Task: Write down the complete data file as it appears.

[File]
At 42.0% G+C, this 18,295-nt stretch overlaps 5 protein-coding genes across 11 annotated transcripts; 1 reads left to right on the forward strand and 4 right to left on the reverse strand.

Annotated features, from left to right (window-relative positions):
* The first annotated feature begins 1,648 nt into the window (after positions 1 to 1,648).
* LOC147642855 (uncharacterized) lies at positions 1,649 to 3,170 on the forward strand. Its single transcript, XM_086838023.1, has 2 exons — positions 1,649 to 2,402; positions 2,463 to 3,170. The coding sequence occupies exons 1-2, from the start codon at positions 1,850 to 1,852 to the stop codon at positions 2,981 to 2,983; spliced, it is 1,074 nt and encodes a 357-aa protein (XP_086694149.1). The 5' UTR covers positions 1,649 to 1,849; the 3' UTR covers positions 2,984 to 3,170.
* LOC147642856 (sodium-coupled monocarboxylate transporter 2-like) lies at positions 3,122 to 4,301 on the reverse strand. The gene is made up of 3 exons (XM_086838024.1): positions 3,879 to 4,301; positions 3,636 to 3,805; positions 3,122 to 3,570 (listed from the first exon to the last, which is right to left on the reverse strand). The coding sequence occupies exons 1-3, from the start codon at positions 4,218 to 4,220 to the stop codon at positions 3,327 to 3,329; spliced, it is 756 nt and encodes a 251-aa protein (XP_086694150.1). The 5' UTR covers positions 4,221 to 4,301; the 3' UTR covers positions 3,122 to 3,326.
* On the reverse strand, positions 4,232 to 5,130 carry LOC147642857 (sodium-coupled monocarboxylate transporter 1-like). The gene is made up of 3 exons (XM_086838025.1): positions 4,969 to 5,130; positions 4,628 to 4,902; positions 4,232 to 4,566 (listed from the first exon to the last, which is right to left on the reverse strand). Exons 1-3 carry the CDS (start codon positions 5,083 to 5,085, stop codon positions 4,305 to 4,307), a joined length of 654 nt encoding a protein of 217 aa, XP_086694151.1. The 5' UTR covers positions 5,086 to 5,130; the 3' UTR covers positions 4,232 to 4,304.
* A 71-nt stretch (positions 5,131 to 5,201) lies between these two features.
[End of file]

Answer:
At 42.0% G+C, this 18,295-nt stretch overlaps 5 protein-coding genes across 11 annotated transcripts; 1 reads left to right on the forward strand and 4 right to left on the reverse strand.

Annotated features, from left to right (window-relative positions):
* The first annotated feature begins 1,648 nt into the window (after positions 1 to 1,648).
* LOC147642855 (uncharacterized) lies at positions 1,649 to 3,170 on the forward strand. Its single transcript, XM_086838023.1, has 2 exons — positions 1,649 to 2,402; positions 2,463 to 3,170. The coding sequence occupies exons 1-2, from the start codon at positions 1,850 to 1,852 to the stop codon at positions 2,981 to 2,983; spliced, it is 1,074 nt and encodes a 357-aa protein (XP_086694149.1). The 5' UTR covers positions 1,649 to 1,849; the 3' UTR covers positions 2,984 to 3,170.
* LOC147642856 (sodium-coupled monocarboxylate transporter 2-like) lies at positions 3,122 to 4,301 on the reverse strand. The gene is made up of 3 exons (XM_086838024.1): positions 3,879 to 4,301; positions 3,636 to 3,805; positions 3,122 to 3,570 (listed from the first exon to the last, which is right to left on the reverse strand). The coding sequence occupies exons 1-3, from the start codon at positions 4,218 to 4,220 to the stop codon at positions 3,327 to 3,329; spliced, it is 756 nt and encodes a 251-aa protein (XP_086694150.1). The 5' UTR covers positions 4,221 to 4,301; the 3' UTR covers positions 3,122 to 3,326.
* On the reverse strand, positions 4,232 to 5,130 carry LOC147642857 (sodium-coupled monocarboxylate transporter 1-like). The gene is made up of 3 exons (XM_086838025.1): positions 4,969 to 5,130; positions 4,628 to 4,902; positions 4,232 to 4,566 (listed from the first exon to the last, which is right to left on the reverse strand). Exons 1-3 carry the CDS (start codon positions 5,083 to 5,085, stop codon positions 4,305 to 4,307), a joined length of 654 nt encoding a protein of 217 aa, XP_086694151.1. The 5' UTR covers positions 5,086 to 5,130; the 3' UTR covers positions 4,232 to 4,304.
* A 71-nt stretch (positions 5,131 to 5,201) lies between these two features.